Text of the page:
Monday 9 March 2020

On this day twenty years ago I set out on the Arizona Trail

First camp

On March 9, 2000, I left the Mexican border to hike some 800 miles through the state of Arizona to the border with Utah. I was excited and apprehensive. A desert walk was challenging. I knew from information from the excellent and helpful Arizona Trail Association that the winter had been dry and the always scarce water sources were less reliable than usual. I'd arrived in torrential rain though and spent a day picking up supplies wandering round Tucson in waterproofs as rain crashed off the gutter free buildings. Maybe there would be more water than I expected. There was. And snow.

At the border

The first day was tough, probably the hardest start to a long-distance walk I've ever done. The trail climbed steeply up for 4,880 feet with no water en route and nowhere flat to camp. I had a gallon of water in my pack and I needed it as it was very hot at first. Halfway up I encountered the first snow, which gradually became deeper and deeper until I was wading through a foot of it.
Looking back into Mexico

I looked back to dry brown lands stretching into Mexico. Ahead lay 9,466-foot Miller Peak, the highest in the Huachucas Mountains. The first water source was beyond the summit. On the map it said Bathtub Spring. I hadn't expected an actual bathtub though but there it was, sitting surreally in the snow. The water was frozen but a tiny trickle came out of the spout feeding into the bathtub.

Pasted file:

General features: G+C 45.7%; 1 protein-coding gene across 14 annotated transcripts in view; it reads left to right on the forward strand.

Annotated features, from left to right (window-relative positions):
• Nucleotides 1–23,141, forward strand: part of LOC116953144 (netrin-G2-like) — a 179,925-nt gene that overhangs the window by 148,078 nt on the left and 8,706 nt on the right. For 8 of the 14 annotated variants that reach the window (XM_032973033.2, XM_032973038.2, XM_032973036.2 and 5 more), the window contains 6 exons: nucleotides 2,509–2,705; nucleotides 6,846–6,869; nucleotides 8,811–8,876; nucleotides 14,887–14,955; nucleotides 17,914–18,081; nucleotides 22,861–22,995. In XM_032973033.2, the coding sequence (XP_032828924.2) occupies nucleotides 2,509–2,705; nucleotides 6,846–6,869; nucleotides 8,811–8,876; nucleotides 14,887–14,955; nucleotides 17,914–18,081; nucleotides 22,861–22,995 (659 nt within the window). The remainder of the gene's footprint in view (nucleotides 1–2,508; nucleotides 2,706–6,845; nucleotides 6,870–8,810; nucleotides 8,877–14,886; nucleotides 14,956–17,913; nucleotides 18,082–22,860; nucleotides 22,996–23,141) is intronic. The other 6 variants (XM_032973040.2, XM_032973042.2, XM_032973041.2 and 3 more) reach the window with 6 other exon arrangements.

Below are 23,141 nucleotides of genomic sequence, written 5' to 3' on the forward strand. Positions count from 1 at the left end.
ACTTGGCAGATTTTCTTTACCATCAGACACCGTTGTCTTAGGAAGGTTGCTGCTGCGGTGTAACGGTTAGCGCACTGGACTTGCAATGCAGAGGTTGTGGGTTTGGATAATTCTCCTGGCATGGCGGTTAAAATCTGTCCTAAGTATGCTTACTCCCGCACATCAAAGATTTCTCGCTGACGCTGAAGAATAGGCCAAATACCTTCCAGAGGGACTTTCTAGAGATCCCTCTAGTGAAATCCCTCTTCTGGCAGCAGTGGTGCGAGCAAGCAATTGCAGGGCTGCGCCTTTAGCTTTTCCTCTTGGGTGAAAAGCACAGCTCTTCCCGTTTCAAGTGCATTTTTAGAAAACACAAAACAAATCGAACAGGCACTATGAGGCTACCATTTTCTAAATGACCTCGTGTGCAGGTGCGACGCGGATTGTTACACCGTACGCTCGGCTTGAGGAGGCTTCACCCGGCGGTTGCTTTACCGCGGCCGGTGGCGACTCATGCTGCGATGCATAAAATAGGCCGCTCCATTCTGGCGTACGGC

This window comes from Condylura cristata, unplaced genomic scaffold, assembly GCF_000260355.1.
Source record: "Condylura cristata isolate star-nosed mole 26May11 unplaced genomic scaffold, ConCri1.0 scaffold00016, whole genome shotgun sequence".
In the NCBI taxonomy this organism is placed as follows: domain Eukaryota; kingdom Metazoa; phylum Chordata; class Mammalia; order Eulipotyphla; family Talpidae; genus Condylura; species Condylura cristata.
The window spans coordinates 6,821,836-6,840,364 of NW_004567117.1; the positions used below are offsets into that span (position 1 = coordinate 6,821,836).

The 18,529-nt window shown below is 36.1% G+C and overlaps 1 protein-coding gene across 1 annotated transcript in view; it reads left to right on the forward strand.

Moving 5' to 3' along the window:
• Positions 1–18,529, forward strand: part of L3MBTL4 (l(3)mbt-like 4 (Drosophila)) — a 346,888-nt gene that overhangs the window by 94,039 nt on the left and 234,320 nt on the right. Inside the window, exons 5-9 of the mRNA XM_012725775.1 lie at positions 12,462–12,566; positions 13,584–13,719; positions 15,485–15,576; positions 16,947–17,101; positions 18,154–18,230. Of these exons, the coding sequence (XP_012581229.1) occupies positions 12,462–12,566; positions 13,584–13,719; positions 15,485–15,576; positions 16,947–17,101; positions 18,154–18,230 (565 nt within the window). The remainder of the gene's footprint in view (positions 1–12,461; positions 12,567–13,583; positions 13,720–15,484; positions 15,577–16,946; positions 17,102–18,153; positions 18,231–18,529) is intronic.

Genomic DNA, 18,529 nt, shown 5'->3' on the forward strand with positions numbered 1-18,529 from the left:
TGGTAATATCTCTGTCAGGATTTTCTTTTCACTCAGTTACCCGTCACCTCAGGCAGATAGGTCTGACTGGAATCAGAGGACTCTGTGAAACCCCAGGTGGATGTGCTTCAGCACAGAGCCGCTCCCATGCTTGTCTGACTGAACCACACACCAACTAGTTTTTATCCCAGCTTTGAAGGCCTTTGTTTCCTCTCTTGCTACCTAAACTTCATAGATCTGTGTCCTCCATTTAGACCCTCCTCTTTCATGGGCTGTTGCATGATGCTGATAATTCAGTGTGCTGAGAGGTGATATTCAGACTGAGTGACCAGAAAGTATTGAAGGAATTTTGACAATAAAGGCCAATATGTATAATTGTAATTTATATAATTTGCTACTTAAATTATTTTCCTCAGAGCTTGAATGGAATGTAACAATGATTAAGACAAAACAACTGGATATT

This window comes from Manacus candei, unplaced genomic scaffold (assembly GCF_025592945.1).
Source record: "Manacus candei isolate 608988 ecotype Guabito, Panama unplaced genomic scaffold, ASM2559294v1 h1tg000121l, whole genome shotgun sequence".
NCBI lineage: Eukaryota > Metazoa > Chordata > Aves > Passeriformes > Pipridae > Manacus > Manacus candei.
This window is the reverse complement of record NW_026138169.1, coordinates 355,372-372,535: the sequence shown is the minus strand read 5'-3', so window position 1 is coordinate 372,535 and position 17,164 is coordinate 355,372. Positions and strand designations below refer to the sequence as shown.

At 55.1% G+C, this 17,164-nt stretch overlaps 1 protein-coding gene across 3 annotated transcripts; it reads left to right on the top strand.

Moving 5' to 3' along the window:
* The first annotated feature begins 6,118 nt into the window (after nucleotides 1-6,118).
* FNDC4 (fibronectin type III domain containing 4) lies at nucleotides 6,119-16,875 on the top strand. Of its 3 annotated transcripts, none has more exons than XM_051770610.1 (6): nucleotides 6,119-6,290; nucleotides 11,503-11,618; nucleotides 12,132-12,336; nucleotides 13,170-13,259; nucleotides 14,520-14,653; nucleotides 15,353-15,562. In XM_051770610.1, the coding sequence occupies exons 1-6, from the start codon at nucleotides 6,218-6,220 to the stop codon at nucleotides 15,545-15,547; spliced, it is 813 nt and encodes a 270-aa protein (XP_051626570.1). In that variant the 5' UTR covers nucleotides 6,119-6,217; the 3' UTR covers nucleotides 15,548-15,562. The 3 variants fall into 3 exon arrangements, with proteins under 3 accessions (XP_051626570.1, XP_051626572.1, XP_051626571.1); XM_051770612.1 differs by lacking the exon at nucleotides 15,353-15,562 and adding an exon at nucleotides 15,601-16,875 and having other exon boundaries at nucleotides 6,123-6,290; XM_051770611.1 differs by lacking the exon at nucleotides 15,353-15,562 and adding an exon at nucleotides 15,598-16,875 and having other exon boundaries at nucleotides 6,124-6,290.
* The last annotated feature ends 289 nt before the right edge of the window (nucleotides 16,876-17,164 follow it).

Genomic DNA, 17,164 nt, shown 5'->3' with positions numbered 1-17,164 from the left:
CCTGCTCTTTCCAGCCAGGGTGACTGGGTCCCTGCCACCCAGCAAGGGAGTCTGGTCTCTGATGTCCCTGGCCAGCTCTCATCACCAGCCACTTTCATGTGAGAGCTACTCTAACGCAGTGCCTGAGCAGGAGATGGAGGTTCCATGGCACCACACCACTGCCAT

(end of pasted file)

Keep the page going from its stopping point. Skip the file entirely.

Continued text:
Bathtub Spring
My first camp of a desert walk. In the snow. In trees - big magnificent ponderosa pines. As I was to learn the significant timberline here is the lower one, the point at which the desert starts to fade and trees start growing. The mountains aren't high enough to have an upper timberline and the summits are forested.

The walk had begun.

Photographic note: pictures taken with my first digital camera, a 2.3mp Ricoh RDC-5000. I also had two film cameras, an SLR and a compact, and shot over fifty rolls of film. I haven't scanned any of these yet though.


  1. Your photos bring back memories of my own AZT hike in 2017. A tough first day indeed. The bathtub is still there! I loved the AZT, especially the desert parts with saguaro cacti.

  2. Glad to hear the bathtub is still there! I loved the desert sections best but the whole trail is wonderful.